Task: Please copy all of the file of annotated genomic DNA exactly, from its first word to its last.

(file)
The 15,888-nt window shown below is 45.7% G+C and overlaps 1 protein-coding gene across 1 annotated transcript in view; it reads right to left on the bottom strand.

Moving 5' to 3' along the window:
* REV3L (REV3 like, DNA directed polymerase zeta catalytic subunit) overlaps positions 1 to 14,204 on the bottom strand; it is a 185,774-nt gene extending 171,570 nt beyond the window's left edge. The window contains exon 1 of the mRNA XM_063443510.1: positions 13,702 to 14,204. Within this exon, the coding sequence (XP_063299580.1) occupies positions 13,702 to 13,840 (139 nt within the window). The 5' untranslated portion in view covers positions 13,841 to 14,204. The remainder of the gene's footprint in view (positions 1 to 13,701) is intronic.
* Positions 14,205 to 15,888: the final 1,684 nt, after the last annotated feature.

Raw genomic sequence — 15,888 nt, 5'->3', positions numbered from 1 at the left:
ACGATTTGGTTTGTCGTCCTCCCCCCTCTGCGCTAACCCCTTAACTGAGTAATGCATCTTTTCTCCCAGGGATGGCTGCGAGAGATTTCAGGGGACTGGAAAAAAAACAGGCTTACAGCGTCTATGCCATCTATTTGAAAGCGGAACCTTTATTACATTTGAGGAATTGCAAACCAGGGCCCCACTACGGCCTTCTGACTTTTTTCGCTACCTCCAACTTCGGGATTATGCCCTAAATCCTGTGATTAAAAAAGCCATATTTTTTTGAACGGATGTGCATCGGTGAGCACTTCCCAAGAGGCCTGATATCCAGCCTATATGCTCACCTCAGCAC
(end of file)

The 15,888-nt window shown below is 45.7% G+C and overlaps 1 protein-coding gene across 1 annotated transcript in view; it reads right to left on the bottom strand.

Moving 5' to 3' along the window:
* REV3L (REV3 like, DNA directed polymerase zeta catalytic subunit) overlaps positions 1 to 14,204 on the bottom strand; it is a 185,774-nt gene extending 171,570 nt beyond the window's left edge. The window contains exon 1 of the mRNA XM_063443510.1: positions 13,702 to 14,204. Within this exon, the coding sequence (XP_063299580.1) occupies positions 13,702 to 13,840 (139 nt within the window). The 5' untranslated portion in view covers positions 13,841 to 14,204. The remainder of the gene's footprint in view (positions 1 to 13,701) is intronic.
* Positions 14,205 to 15,888: the final 1,684 nt, after the last annotated feature.

Raw genomic sequence — 15,888 nt, 5'->3', positions numbered from 1 at the left:
ACGATTTGGTTTGTCGTCCTCCCCCCTCTGCGCTAACCCCTTAACTGAGTAATGCATCTTTTCTCCCAGGGATGGCTGCGAGAGATTTCAGGGGACTGGAAAAAAAACAGGCTTACAGCGTCTATGCCATCTATTTGAAAGCGGAACCTTTATTACATTTGAGGAATTGCAAACCAGGGCCCCACTACGGCCTTCTGACTTTTTTCGCTACCTCCAACTTCGGGATTATGCCCTAAATCCTGTGATTAAAAAAGCCATATTTTTTTGAACGGATGTGCATCGGTGAGCACTTCCCAAGAGGCCTGATATCCAGCCTATATGCTCACCTCAGCAC